Russia takes direct aim at all futures and derivatives manipulation based on the price of oil

Went to the self-serve gasoline stand this morning to put some gas in the car and paid ¥105 per liter thinking that the price of gasoline in Japan is going to continue to go down. Wondering why, decided to have a look around and went to my favorite researcher and writer on the topic, F. William Engdahl, to find out why. Russia and other countries including China, are going to be taking direct aim at “paper capitalism” that has passed for capitalism in the west by its manipulation of futures and derivatives (the derivatives market is gigantic, often estimated at more that $1.2 quadrillion) based on the price of oil. Russia is the largest producer of oil and by Russia creating a new benchmark on oil price this has huge implications. The west has been manipulating the price of goods and services through the manipulation of futures and derivatives based on oil. None of this has been based on the actual delivery of goods.

This is what I have been suggesting with Japan pumping out US$55 billion a month in QE which is not based on real production. The real economy and the paper economy are not going to remain as they are with Russia exposing the west’s “paper capitalism” on futures and derivatives manipulation. Watch Russia begin pointing out the huge discrepancies in the futures and derivatives numbers in the coming months. I also think Japan is going to become diplomatically a lot closer to Russia than they have been in the past. How much of Japan’s QE through its central bank has been invested in these futures and derivatives being pumped out by the west? There is ample proof that Japan’s QE is larger the than fed’s QE in the U.S., and that Japan’s central bank is what is keeping the futures and derivatives manipulation going in the west.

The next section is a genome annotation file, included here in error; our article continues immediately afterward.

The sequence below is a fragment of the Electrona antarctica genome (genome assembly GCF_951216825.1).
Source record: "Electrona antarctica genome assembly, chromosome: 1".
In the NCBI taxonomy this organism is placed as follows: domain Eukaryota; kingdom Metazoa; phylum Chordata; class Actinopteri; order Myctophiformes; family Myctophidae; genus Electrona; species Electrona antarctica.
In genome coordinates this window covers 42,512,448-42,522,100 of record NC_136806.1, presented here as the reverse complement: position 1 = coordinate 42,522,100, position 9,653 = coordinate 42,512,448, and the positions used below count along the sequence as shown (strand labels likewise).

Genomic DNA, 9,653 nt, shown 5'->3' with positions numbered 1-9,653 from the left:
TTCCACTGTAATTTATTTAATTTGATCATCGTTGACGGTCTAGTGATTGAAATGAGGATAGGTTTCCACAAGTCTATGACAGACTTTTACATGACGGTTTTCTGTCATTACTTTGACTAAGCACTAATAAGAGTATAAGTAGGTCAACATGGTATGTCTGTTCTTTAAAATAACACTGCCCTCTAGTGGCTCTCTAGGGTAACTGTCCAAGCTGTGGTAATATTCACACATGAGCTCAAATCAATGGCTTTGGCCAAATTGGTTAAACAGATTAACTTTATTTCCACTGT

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Source: New Eastern Outlook

Russia Breaking Wall St Oil Price Monopoly

January 9, 2015

by F. William Engdahl

RussiaRussia has just taken significant steps that will break the present Wall Street oil price monopoly, at least for a huge part of the world oil market. The move is part of a longer-term strategy of decoupling Russia’s economy and especially its very significant export of oil, from the US dollar, today the Achilles Heel of the Russian economy.

Later in November the Russian Energy Ministry has announced that it will begin test-trading of a new Russian oil benchmark. While this might sound like small beer to many, it’s huge. If successful, and there is no reason why it won’t be, the Russian crude oil benchmark futures contract traded on Russian exchanges, will price oil in rubles and no longer in US dollars. It is part of a de-dollarization move that Russia, China and a growing number of other countries have quietly begun.

The setting of an oil benchmark price is at the heart of the method used by major Wall Street banks to control world oil prices. Oil is the world’s largest commodity in dollar terms. Today, the price of Russian crude oil is referenced to what is called the Brent price. The problem is that the Brent field, along with other major North Sea oil fields is in major decline, meaning that Wall Street can use a vanishing benchmark to leverage control over vastly larger oil volumes. The other problem is that the Brent contract is controlled essentially by Wall Street and the derivatives manipulations of banks like Goldman Sachs, Morgan Stanley, JP MorganChase and Citibank.